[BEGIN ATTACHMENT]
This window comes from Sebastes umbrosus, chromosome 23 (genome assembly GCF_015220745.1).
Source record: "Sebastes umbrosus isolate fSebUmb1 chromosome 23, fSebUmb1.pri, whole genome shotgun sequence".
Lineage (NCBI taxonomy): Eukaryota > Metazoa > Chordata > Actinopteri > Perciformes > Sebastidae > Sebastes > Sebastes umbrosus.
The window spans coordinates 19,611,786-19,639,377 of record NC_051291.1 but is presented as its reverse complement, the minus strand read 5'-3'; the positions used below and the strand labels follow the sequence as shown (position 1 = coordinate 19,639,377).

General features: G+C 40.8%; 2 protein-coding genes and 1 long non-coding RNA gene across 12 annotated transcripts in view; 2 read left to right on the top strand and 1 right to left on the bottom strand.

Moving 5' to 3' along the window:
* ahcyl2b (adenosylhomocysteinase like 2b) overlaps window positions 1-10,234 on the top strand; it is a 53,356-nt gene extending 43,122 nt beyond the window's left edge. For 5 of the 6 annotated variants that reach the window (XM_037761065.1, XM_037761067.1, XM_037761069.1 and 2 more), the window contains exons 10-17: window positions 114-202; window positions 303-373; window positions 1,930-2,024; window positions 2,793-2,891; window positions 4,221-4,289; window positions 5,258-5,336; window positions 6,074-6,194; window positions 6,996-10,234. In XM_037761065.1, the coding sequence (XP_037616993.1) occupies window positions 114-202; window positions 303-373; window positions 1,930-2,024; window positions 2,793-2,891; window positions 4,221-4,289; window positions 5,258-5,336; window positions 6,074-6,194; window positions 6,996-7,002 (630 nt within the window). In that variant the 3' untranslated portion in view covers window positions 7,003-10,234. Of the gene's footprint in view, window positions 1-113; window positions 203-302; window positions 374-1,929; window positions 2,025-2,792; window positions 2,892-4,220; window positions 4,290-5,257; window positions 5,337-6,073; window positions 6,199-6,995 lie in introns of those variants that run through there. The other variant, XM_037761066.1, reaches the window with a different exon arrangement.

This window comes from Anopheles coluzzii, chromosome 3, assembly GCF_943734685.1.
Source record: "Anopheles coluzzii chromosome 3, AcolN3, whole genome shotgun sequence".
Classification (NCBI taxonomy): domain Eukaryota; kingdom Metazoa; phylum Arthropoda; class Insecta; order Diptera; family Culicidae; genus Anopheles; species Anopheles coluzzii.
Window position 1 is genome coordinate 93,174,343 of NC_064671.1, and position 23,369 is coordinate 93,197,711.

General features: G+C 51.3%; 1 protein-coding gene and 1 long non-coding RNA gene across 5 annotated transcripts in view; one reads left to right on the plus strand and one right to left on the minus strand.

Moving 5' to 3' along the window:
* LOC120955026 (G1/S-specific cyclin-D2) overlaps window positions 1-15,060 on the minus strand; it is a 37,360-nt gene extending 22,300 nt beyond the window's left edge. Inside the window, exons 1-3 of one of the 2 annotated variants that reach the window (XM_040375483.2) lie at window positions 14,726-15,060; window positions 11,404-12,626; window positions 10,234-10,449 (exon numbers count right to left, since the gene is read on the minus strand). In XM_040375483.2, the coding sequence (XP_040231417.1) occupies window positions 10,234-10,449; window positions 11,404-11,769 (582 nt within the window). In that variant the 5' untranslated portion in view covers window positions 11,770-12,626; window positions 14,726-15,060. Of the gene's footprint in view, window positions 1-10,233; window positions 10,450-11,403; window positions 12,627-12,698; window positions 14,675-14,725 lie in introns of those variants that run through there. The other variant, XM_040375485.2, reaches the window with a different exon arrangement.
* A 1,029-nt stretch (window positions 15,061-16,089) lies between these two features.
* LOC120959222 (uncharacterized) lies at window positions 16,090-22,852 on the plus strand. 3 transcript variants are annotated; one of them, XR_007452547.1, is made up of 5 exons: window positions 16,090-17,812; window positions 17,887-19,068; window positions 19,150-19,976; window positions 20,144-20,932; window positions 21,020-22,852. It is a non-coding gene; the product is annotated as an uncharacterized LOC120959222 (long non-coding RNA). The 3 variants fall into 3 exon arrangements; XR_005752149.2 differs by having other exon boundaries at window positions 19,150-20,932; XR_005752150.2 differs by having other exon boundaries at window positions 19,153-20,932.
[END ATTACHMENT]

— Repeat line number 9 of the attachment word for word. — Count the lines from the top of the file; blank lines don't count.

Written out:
Source record: "Anopheles coluzzii chromosome 3, AcolN3, whole genome shotgun sequence".